The similarities between August Wilson’s Fences (upon whose play of the same name his screenplay is based) and Arthur Miller’s Death of a Salesman are striking. Not just in terms of themes, plot and family dynamics, but to use Martin Luther King-speak “the content of their character”. Furthermore, both were worthy recipients of the Pulitzer Prize for Drama and a Tony Award for Best Play in 1987 and 1949 respectively. So, Fifty Shades of Beige this is not!
At the head of the table sits Troy Maxson (Denzel Washington, making his third directorial outing after Antwone Fisher and The Great Debaters). Like Willy Loman before him, he is a giant of a man who casts a commanding shadow over his wife Rose (Viola Davis), their son Cory (Jovan Adepo) and his son from a previous relationship Lyons (Russel Hornsby). “A day late and a dollar short when it comes to understanding,” when Troy says “Jump” his family reply “How high?” At least they did, until time and tide caught up with him and their patience snapped.
The odds against Troy living the American Dream were stacked against him from day dot. One of eleven children, “the world suddenly got big” when his mother ran away from his evil father and he succumbed to “the walking blues” after leaving home at the tender age of fourteen and falling into a life of crime. A promising career in baseball was cut short due to racism (“The coloured guy got to be twice as good before he get on the team.”), a lengthy prison sentence robbed his wife of a husband and his sons of a father, and on the wrong side of fifty he finds himself at the bottom of the scrap heap (literally) as a garbage collector. To use Willy’s surname: Low, man!
It is little wonder, therefore, that he wants to build a fence around his wife and family to protect them from the slings and arrows of outrageous fortune. But as his friend and colleague Bono (Stephen Henderson) says: “Some people build fences to keep people out and other people build fences to keep people in.” Rose falls into the latter category. And judging by Troy’s track record with the ladies, particularly those with “hips as wide as the Mississippi river”, she is well within her rights to do so.
But the fence is also a metaphor for the emotional barrier Troy has built between him and his sons, whose relationship with their father can at best be described as distant and at worst one of mutual hatred. Cory being a bit like Biff Loman in that he is a promising footballer who harbours a desire to get away from the “shadow” who “followed you everywhere”, “weighed on you and sunk into your flesh.” And his stepbrother Lyons, a penniless musician who is forever on the cadge, is a bit like the hapless Happy Loman. “You still trying to get something for nothing,” Troy lectures before bowing to his wife’s persuasion and tossing him ten dollars. But not before firing a poisoned dart: “Life don’t owe you nothing.”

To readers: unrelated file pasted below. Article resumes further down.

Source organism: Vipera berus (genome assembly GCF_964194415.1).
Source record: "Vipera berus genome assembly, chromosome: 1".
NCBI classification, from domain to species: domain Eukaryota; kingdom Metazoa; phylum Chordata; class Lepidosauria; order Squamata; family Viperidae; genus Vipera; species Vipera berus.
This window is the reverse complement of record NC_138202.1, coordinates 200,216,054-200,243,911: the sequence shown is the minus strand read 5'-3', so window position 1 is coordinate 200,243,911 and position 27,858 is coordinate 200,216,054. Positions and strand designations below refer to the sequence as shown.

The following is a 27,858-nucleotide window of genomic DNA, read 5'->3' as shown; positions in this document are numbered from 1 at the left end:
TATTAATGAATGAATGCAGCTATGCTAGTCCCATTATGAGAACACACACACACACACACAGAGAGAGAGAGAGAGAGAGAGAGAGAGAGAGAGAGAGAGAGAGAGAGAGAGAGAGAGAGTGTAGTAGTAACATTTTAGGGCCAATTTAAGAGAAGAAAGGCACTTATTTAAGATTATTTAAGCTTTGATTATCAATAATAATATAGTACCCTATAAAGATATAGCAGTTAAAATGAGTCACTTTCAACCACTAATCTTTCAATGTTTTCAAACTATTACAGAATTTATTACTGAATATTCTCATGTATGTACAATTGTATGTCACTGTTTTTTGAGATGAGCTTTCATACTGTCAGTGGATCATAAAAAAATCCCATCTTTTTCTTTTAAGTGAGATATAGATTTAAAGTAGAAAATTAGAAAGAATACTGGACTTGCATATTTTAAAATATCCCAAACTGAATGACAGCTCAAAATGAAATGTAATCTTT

Throw into the mix his disabled brother Gabriel (Mykelti Williamson) who was badly injured during the Second World War, a possible P45 dropping through his letterbox after challenging his employer on “How come you got all the whites driving and the coloureds lifting?” and his perpetual dual with death whom he describes as a member of the Ku Klux Klan in a white robe and hood, and what you’ve got is a cauldron of toil and trouble which is in danger of boiling over. But what holds the film and the family together is love, a desire to do the best you can and as Rose says movingly towards the end of the film to do more good than harm.
The cast are excellent. And though I’m not one for gongs, put your last groat on Viola Davis adding to her BAFTA and Golden Globe for Best Supporting Actress at the forthcoming Academy Awards. The chemistry between her and Washington fizzes like an Alka Seltzer, especially during their argument when Troy comes clean about his infidelity. And the final scene, much like the Requiem at the end of Death of a Salesman, is both moving and uplifting.
The wordy nature of the script, single scene setting and lengthy running time of 140 minutes might prove taxing at times, but when the performances, writing and direction like Bono’s grasp of money are “right as fireworks on the Fourth of July”, I have only one thing to say: get off the fence and go see!
Video courtesy of: Paramount Movies
Director: Denzel Washington